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Monsieur Marcel bistro at the original farmers market
Photograph: Time Out/Patricia Kelly Yeo

Table at Third & Fairfax: Monsieur Marcel Bistro

Kelly visits the Original Farmers Market’s charming French bistro.

Patricia Kelly Yeo
Written by
Patricia Kelly Yeo

Table at Third & Fairfax is a weekly dining column where Food and Drink editor Patricia Kelly Yeo will eat her way through the Original Farmers Market in 2023. Each column will drop on Thursday for a week-by-week recap of her journey through the classic L.A. tourist attraction. Last week, Kelly tried Market Chicken Rotisserie and the French Crepes.

After mildly spraining my ankle on the uneven sidewalk outside the Arts District’s 715 Sushi on Tuesday night, I’m trying to stay seated for as long as possible during my weekly visit to the Original Farmers Market. Once again, strolling in on a Wednesday afternoon (I promise to vary the time and day of upcoming columns), I decide in advance to grab a table at Monsieur Marcel (est. 1993), a gourmet market, bistro and seafood counter owned by husband-and-wife duo Stéphane and Katy Strouk. The pair also run longtime nearby seafood specialist Roxy and Jo’s, which always has one diner or another munching on baskets of fried fish and chips.

With tiny French flags overhead, wicker patio chairs and glass-covered white tablecloths, the Monsieur Marcel dining area feels a bit more refined than the rest of the market. Since taking over the next-door seafood stall from the Tusquellas family in 2018, who still run Bob’s Coffee and Doughnuts, Monsieur Marcel has been able to expand the dining area to cover a significant area of the furthest corner of the East Patio. After perusing the menu with my partner, who I’ve brought along today, we decide on the French-style charcuterie plate ($32), a tuna Niçoise salad ($21) and one of the daily specials, a steak tartare ($30) with a side of shoestring fries. I also order an iced tea ($5), which tasted faintly of cherry and vanilla in a pleasant way. (It turns out, as we find out later on, it’s made with an herbal rooibos blend, which accounts for the unusual flavor notes.)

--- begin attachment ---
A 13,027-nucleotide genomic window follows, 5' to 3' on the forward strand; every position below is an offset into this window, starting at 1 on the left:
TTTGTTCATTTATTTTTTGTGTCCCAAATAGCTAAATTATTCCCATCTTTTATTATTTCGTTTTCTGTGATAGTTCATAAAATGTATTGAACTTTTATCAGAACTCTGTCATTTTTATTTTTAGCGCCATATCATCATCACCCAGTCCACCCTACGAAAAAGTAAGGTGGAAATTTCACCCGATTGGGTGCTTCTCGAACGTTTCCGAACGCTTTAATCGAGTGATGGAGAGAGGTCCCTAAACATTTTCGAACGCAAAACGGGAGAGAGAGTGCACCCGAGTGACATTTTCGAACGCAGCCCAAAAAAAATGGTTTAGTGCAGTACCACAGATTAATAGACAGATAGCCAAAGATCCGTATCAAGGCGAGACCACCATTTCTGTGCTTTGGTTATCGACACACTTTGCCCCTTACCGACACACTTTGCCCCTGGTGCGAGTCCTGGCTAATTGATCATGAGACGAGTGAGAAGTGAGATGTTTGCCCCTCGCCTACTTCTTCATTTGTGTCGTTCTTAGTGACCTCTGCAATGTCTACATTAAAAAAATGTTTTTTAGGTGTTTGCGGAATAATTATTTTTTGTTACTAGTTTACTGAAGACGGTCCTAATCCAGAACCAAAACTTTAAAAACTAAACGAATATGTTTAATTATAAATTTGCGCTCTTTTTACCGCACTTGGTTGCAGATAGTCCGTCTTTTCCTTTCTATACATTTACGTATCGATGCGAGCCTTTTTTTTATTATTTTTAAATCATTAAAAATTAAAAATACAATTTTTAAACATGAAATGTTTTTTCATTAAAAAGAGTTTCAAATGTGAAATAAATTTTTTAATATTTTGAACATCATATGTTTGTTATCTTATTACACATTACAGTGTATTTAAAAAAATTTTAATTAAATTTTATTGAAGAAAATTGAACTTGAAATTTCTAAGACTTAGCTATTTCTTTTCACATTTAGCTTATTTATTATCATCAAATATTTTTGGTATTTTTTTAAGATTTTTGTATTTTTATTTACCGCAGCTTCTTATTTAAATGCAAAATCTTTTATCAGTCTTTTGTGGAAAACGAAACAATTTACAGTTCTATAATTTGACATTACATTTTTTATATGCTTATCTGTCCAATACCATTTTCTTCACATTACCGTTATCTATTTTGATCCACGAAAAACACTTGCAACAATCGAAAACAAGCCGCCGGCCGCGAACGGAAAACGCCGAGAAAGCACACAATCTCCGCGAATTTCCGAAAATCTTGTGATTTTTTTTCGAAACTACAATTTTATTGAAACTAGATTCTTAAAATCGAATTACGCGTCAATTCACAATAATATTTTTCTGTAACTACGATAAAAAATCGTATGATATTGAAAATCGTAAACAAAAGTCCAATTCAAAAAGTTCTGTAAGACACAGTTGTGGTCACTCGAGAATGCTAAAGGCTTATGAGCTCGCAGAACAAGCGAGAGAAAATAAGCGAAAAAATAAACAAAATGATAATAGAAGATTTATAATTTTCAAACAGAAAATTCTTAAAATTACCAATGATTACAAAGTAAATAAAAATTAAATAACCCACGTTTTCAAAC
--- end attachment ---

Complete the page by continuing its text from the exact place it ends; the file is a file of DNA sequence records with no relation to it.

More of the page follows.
Both of us help ourselves to the free basket of pale sliced bread and butter, which is fresh, soft and tasty. All around us, tiny signs point to the various ways Monsieur Marcel tries to keep things interesting: live music on Monday and Wednesday evenings, Swiss raclette on Thursday nights from 4:30 to 7:30pm and a decent weekday happy hour (3–6pm) that includes $8 wines and $10 to $11 small bites. Next to us, a pair of senior citizens dig into shrimp cocktail and a tiny boat of green beans, while the two men a table over tuck into two identical plates of the steak tartare. 

Monsieur Marcel Charcuterie
Photograph: Time Out/Patricia Kelly Yeo

Once the French-style charcuterie plate hits our table, I know we’ve slightly over-ordered. The overflowing board includes creamy white Brie, green-veined Roquefort and a hard, light yellow Beaufort, plus jambon de Paris and two slices of pork pate. The accoutrements (almonds, walnuts, tiny gherkins, strawberries, olives and housemade chutney) pair well with the cheese, once the server drops a second basket of bread and crackers. Though $32 for a charcuterie board is certainly in line with other nice restaurants, the plate is definitely filling enough for two as a light snack, and a surprisingly excellent find on my otherwise middling culinary tour of the Farmers Market.

Monsieur Marcel steak tartare, shoestring fries and tuna Niçoise salad
Photograph: Time Out/Patricia Kelly Yeo

About 15 minutes later, we’re served the Niçoise salad and the steak tartare with fries, both of which are excellent versions of the French staples. The lightly dressed salad, despite the presence of anchovies and olives, isn’t overpowered by the briny nature of both ingredients, and the slices of medium-rare ahi tuna (you can opt for high-quality canned tuna, if you prefer) add up to a flavorful light meal. The steak tartare runs on the milder side, with none of the mustard-y tang preparations often have, and the fries—so thin it’s hard to pick them up with your fingers—are crispy and perfectly salted. By this point, I’m close to stuffed, so we opt out of dessert and ask for the check. 

Including tax and tip, the fairly large lunch comes out to just shy of $115 for two—a price that most people wouldn’t consider cheap, particularly at the market. Then again, for the quality of the food, and compared to most French restaurants in Los Angeles (most of which are quite expensive), 50-odd bucks per head isn’t terrible for a nicer lunch. Though Monsieur Marcel lacks the more sophisticated ambience of other brick-and-mortar bistros, the fare here is more than decent for the location. Before long, I find myself making plans to try Monsieur Marcel again—this time for a proper three-course dinner in the near future.

Meals from Table at Third & Fairfax fall into three categories: Skip It, Worth Trying and Must Have. 

Vendor: Monsieur Marcel Bistro
Order: French charcuterie plate, Niçoise salad and a steak tartare 
Verdict: Must Have. Monsieur Marcel is an excellent destination for simple, unfussy French cuisine—with slightly more everyday prices than most bistros in L.A.

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